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A Grand Monday: Peugeot 505

Published 17 March 2014

The Peugeot 505 hails from a very different era - Peugeot was able to build and sell executive class cars for a start, something it gave up on when the 607 quietly died recently. But the 505 proved that going into the 1980s, the combination of solid engineering, subtle Pininfarina styling, and excellent ride and handling, made this a desirable choice - without the need of a 'premium' badge. How times have changed.  

Today, the 505 is a well-know sight for those who do lots of travelling in North Africa, where it seems that most of these cars - and their older cousins, the 504 and 404 - ended up. Why? Well, big old Peugeots are mechanically simple, are roomy, comfortable, ruggedised for bad roads, and most importantly, seem to be able to survive an earthquake without damage. Which makes them a great classic car - assuming you can find one that's not been shipped out.

So this one really piqued my interest - mainly because it's a car that you simply don't see anymore. So finding this 2.2 GTI automatic for sale, and at what looks to be a very accessible price, makes this worth a closer look. The seller is very honest about the car in the advert, spelling out that the interior's in one piece (good, as you try finding new bits), there's a long tax and ticket, and other than a few small blisters appearing, it's all in one piece.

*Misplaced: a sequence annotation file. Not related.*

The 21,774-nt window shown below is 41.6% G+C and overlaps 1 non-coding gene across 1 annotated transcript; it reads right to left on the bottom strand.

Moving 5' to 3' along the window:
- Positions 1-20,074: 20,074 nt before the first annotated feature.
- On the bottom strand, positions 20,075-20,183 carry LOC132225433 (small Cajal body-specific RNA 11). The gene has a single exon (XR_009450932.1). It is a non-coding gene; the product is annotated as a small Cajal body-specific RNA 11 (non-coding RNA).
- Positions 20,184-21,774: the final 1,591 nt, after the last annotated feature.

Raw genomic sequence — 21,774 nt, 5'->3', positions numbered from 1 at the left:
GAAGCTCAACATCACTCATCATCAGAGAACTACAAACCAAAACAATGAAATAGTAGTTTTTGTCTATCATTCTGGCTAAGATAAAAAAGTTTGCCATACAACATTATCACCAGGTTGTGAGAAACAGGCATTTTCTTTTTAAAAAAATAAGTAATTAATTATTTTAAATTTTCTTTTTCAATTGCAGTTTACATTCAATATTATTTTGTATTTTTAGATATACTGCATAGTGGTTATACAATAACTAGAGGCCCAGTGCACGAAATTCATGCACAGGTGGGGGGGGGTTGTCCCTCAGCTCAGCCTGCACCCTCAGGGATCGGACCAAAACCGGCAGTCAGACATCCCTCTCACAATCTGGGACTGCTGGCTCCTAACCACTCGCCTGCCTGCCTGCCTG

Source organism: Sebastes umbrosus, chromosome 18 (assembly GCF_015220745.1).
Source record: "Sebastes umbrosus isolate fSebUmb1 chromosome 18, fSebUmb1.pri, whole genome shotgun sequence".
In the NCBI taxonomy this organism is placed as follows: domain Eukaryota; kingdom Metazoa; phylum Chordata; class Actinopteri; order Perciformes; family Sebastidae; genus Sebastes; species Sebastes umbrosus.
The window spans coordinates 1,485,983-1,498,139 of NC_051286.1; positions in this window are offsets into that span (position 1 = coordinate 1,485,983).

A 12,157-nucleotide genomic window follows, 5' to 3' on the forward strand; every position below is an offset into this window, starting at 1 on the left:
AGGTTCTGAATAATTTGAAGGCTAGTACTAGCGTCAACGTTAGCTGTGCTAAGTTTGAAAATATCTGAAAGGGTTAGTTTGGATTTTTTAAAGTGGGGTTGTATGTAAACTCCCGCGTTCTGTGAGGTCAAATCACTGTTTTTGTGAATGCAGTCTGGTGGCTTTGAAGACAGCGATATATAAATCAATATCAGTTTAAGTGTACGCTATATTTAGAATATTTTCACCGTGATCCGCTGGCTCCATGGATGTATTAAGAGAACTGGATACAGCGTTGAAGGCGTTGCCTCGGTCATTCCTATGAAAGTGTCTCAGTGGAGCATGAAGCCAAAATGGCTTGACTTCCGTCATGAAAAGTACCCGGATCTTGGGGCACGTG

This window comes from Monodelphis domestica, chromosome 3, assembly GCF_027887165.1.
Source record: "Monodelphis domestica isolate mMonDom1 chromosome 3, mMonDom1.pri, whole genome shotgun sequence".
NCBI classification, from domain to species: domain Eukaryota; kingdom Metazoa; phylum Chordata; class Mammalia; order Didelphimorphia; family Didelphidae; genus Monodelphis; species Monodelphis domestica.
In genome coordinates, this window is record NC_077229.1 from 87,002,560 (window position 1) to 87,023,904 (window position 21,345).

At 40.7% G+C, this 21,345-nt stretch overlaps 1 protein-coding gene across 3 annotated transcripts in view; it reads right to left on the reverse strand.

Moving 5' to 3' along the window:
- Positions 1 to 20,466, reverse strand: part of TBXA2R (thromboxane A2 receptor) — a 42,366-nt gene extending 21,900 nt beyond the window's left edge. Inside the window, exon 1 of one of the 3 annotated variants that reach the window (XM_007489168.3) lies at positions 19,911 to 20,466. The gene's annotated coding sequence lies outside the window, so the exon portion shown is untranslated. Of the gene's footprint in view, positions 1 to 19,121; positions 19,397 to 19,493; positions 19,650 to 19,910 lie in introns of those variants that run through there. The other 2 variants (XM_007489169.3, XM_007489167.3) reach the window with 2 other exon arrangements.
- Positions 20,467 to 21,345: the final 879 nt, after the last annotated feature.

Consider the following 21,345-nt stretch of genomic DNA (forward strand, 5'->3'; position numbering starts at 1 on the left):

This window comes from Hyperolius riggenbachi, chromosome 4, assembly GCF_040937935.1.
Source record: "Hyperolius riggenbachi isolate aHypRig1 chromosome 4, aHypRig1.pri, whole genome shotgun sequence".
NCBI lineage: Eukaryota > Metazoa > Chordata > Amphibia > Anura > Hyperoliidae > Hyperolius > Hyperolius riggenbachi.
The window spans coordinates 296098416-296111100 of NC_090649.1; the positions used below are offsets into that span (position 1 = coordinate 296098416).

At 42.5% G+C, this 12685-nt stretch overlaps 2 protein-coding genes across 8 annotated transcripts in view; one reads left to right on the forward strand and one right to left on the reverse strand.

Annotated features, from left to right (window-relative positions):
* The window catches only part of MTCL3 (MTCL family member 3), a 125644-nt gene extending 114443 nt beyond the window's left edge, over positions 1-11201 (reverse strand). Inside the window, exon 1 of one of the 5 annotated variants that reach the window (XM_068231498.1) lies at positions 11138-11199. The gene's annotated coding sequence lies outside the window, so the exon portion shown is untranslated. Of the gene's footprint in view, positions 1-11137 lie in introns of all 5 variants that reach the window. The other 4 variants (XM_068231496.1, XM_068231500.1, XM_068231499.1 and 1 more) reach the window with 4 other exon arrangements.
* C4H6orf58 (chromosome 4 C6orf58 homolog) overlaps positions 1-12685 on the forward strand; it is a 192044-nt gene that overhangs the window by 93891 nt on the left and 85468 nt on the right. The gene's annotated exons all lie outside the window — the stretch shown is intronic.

And it's clearly coming from an enthusiast, as the advert says, 'the reason I am selling is because we have other cars to keep and maintain and unfortunately one of them has just let me down and selling this is the only way I can find the funds to repair it.' Typical classic car fan, then. And a good reason to buy it - you're helping a fellow enthusiast get another classic back on the road. 

And for £1200, who's arguing?

Peugeot 505 (2)

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